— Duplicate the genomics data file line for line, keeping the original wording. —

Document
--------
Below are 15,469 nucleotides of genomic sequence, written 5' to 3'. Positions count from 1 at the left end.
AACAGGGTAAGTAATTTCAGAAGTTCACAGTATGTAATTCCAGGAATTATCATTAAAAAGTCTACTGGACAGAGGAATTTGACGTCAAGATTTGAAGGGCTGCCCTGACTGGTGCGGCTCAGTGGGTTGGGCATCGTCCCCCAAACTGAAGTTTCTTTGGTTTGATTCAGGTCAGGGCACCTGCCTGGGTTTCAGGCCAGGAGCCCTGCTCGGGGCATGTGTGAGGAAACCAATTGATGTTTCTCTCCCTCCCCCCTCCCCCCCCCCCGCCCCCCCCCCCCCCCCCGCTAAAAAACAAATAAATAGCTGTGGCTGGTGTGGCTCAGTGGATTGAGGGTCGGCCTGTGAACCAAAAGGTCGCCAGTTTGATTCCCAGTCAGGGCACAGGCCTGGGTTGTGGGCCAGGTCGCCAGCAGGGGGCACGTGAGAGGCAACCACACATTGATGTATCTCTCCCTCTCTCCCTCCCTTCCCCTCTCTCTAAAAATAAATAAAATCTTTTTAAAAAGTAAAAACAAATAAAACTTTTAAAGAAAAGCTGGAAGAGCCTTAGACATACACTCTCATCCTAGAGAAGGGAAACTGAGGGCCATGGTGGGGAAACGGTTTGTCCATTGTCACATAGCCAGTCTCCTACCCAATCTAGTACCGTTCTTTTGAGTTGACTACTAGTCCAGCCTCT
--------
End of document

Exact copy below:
Below are 15,469 nucleotides of genomic sequence, written 5' to 3'. Positions count from 1 at the left end.
AACAGGGTAAGTAATTTCAGAAGTTCACAGTATGTAATTCCAGGAATTATCATTAAAAAGTCTACTGGACAGAGGAATTTGACGTCAAGATTTGAAGGGCTGCCCTGACTGGTGCGGCTCAGTGGGTTGGGCATCGTCCCCCAAACTGAAGTTTCTTTGGTTTGATTCAGGTCAGGGCACCTGCCTGGGTTTCAGGCCAGGAGCCCTGCTCGGGGCATGTGTGAGGAAACCAATTGATGTTTCTCTCCCTCCCCCCTCCCCCCCCCCCGCCCCCCCCCCCCCCCCCGCTAAAAAACAAATAAATAGCTGTGGCTGGTGTGGCTCAGTGGATTGAGGGTCGGCCTGTGAACCAAAAGGTCGCCAGTTTGATTCCCAGTCAGGGCACAGGCCTGGGTTGTGGGCCAGGTCGCCAGCAGGGGGCACGTGAGAGGCAACCACACATTGATGTATCTCTCCCTCTCTCCCTCCCTTCCCCTCTCTCTAAAAATAAATAAAATCTTTTTAAAAAGTAAAAACAAATAAAACTTTTAAAGAAAAGCTGGAAGAGCCTTAGACATACACTCTCATCCTAGAGAAGGGAAACTGAGGGCCATGGTGGGGAAACGGTTTGTCCATTGTCACATAGCCAGTCTCCTACCCAATCTAGTACCGTTCTTTTGAGTTGACTACTAGTCCAGCCTCT